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Judging a woman for public breastfeeding is just another symptom of rape culture

Last month, a picture of a mother breastfeeding her baby at graduation, gown proudly open, went viral.

And as hard as it is to believe, there were actually people who accused this mother — who was simply feeding her baby and happily smiling over her hard-earned success — of being nothing more than yet another woman seeking attention for her body.

“Oh come on…,” one of the comments reads. “She just wants attention.”

“She Did have pre marital sex… and DID get pregnant… and DID flash her boobs in the middle of a graduation… and DID say she was trying to ‘show people,'” claims another.

Ah, yes the classic argument that women’s bodies exist solely for the judgment of others. Now where have I heard that again?

Oh, that’s right — it’s the dominant force in rape culture.

Not just about breastfeeding

In all of the public outcry over a single picture of a mom feeding her baby showing less breast than the opening scenes of Keeping Up with the Kardashians, it’s obvious that none of the arguments against public breastfeeding are actually about just breastfeeding. If the concern was solely about breastfeeding, we would be talking about the best latch or the most comfortable nursing position for Mom and Baby instead of whether a baby should be seen, or how much of a mom’s breast is considered “decent” to be exposed.

Instead, the argument doesn’t center around the central fact that a mother is feeding a baby — it is based on her “reasons” for feeding the baby. Is she doing it to put down other mothers? Is she one of those “militant” breastfeeders, intent on making a scene wherever she goes? Or is she just trying to land herself on the cover of Time magazine?

Heaven forbid a mother simply can have the right to feed her baby without judgment.

Indecent exposure

Now, I’m actually a mother who doesn’t do a lot of so-called exposed public breastfeeding, simply because of the fact that, for the most part, when my babies feed, it is an “exposed” manner. They don’t like blankets, I hate making them sweat under a cover and I find it awkward to sit out in public with my breast hanging out. It’s my personal decision, but I would never find it weird or unnatural for a mother to feed her baby openly and in public, any more than I would find it weird or unnatural for a woman’s breasts to show when she’s at the beach. It’s kind of part of the deal. (And also why I don’t wear a lot of string bikinis, all stretch marks aside.)

But it’s the issue of breastfeeding alone that seems to throw people in a tizzy. A young, beautiful woman on the beach can display her breasts as much as she wants, because she is displaying them for the “right” reasons — to show off her sensuality, of course — but a mom whose breasts show simply because she’s feeding a baby?

Um, ew.

That’s not sensual. If they’re not pretty and on display for the sake of men or envy of other women, keep them hidden, please.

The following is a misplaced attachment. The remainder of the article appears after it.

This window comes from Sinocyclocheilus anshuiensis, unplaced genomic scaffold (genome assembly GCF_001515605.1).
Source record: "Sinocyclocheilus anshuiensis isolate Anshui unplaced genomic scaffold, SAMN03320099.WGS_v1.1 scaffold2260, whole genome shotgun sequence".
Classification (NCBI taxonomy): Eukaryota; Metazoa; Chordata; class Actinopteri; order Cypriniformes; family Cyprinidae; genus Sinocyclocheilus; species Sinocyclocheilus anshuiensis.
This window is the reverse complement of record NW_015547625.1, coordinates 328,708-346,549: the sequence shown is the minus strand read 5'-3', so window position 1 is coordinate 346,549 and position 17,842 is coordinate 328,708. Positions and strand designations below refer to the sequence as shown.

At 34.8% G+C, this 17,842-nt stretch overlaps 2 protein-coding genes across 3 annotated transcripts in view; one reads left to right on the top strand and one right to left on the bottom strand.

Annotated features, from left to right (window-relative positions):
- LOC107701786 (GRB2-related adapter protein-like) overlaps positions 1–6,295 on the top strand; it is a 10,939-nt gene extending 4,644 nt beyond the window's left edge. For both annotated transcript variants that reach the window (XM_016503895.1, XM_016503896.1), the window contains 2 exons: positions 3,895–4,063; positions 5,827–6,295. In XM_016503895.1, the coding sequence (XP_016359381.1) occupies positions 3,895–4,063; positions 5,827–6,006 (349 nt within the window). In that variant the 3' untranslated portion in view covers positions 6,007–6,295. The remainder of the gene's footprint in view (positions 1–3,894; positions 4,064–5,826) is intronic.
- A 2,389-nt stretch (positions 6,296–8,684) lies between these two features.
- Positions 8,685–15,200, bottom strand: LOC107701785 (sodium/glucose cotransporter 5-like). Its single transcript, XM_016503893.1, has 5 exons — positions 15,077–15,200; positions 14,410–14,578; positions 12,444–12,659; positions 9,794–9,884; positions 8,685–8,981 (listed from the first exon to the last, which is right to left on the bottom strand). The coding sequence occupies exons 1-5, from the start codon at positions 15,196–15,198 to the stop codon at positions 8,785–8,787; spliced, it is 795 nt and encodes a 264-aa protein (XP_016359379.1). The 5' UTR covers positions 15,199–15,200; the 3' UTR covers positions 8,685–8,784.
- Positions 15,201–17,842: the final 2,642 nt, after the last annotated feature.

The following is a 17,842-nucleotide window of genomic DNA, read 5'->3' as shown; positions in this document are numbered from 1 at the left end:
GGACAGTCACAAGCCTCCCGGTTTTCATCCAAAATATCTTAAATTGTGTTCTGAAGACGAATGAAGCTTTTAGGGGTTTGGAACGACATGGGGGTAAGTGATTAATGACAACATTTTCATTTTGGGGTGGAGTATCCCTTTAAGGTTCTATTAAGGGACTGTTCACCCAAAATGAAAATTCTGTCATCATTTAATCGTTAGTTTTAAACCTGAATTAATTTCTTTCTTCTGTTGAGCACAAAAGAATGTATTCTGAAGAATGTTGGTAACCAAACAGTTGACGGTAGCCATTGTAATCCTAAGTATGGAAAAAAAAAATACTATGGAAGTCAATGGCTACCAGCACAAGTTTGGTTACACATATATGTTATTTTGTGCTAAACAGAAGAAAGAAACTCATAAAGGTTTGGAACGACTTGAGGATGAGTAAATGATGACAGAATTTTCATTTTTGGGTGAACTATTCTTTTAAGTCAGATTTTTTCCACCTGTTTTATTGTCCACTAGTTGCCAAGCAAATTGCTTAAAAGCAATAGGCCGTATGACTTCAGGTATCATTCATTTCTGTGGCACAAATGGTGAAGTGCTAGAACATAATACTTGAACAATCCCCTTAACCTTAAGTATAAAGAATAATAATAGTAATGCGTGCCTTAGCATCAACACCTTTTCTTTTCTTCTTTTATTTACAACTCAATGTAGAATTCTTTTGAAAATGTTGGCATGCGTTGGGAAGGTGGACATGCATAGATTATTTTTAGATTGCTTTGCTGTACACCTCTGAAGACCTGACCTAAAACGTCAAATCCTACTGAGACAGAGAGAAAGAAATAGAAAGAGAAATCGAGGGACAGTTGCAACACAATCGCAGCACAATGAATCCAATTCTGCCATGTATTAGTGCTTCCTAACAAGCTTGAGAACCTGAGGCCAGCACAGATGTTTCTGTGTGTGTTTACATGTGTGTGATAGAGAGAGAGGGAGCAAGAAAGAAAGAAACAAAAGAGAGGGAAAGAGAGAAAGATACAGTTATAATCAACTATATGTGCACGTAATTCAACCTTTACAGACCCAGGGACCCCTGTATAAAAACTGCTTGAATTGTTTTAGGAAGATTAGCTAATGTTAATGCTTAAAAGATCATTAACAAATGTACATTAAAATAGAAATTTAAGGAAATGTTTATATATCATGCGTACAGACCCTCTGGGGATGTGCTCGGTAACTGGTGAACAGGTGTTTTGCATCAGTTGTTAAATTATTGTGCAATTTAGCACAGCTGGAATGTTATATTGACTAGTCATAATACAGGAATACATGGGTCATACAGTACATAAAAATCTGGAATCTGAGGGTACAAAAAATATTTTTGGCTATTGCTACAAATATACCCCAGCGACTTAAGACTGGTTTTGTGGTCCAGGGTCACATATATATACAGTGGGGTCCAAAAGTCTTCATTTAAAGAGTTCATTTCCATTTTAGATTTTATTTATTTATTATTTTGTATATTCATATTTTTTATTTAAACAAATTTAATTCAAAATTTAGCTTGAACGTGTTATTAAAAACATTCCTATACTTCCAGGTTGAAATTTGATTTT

News flash: They’re not yours to judge

So, here’s the thing. We need to stop judging women on what we think they have the right to do with their bodies. Whether it’s thinking that a mother is “asking for attention” if she breastfeeds her baby in public or thinking that a woman was “asking for it” when she is raped in a revealing party dress, we are propagating the belief that women must exist in bodies that exist solely for the judgment of other people.

Because it’s not enough if a college girl puts on a top that she thinks is pretty — she must first consider how a university official will judge her character if she happens to be assaulted later that night. Revealing top? Too much to drink? The lines are blurry there, obviously.

Because it’s not enough if an attractive women enjoys wearing makeup and getting dressed up for the night — it’s not up to her to decide if she looks appropriate. It’s for everyone else to decide if she’s a slut with too much makeup.

Because it’s not enough if a mother simply wants to feed her baby out in public without causing a stir — it’s up to everyone else to decide if she’s just trying to attract attention with her body, yet again.

I am sick and tired of the arguments and I don’t want my daughters growing up in a world where everyone else gets to decide their merit, simply based on the degree of exposure of their breasts.

They could walk around naked for all I care and it still wouldn’t give any man on the street, any group of fraternity brothers or any online troll the right to judge their bodies or deduce their intentions. It is not our job as women to dress for others, feed our babies for others or decide if the way we are walking is too seductive for others.

So call me crazy, but the next time you want to judge a mother for public breastfeeding or secretly wonder if that reported rape victim wasn’t consensual after all, just remember:

Her body…

Is not yours to judge.

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